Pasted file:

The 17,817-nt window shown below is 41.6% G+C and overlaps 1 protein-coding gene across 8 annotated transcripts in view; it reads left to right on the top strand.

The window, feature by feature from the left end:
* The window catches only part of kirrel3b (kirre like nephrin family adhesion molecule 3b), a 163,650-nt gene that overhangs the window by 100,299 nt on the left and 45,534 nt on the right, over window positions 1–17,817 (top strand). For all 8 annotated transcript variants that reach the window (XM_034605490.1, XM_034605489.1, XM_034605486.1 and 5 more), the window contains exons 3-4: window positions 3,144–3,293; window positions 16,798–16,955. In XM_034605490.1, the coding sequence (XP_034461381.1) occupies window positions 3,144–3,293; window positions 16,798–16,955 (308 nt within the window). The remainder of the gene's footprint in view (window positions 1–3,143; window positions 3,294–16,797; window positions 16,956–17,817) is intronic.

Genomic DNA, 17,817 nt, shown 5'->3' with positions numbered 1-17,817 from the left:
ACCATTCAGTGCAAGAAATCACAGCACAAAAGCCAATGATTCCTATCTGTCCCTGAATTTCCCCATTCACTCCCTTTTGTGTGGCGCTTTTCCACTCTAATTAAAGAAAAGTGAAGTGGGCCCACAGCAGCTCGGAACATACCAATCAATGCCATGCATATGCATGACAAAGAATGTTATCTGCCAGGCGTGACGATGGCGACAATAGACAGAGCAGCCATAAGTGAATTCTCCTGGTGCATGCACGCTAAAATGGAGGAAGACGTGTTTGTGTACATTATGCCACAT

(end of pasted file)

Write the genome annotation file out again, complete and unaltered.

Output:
The 17,817-nt window shown below is 41.6% G+C and overlaps 1 protein-coding gene across 8 annotated transcripts in view; it reads left to right on the top strand.

The window, feature by feature from the left end:
* The window catches only part of kirrel3b (kirre like nephrin family adhesion molecule 3b), a 163,650-nt gene that overhangs the window by 100,299 nt on the left and 45,534 nt on the right, over window positions 1–17,817 (top strand). For all 8 annotated transcript variants that reach the window (XM_034605490.1, XM_034605489.1, XM_034605486.1 and 5 more), the window contains exons 3-4: window positions 3,144–3,293; window positions 16,798–16,955. In XM_034605490.1, the coding sequence (XP_034461381.1) occupies window positions 3,144–3,293; window positions 16,798–16,955 (308 nt within the window). The remainder of the gene's footprint in view (window positions 1–3,143; window positions 3,294–16,797; window positions 16,956–17,817) is intronic.

Genomic DNA, 17,817 nt, shown 5'->3' with positions numbered 1-17,817 from the left:
ACCATTCAGTGCAAGAAATCACAGCACAAAAGCCAATGATTCCTATCTGTCCCTGAATTTCCCCATTCACTCCCTTTTGTGTGGCGCTTTTCCACTCTAATTAAAGAAAAGTGAAGTGGGCCCACAGCAGCTCGGAACATACCAATCAATGCCATGCATATGCATGACAAAGAATGTTATCTGCCAGGCGTGACGATGGCGACAATAGACAGAGCAGCCATAAGTGAATTCTCCTGGTGCATGCACGCTAAAATGGAGGAAGACGTGTTTGTGTACATTATGCCACAT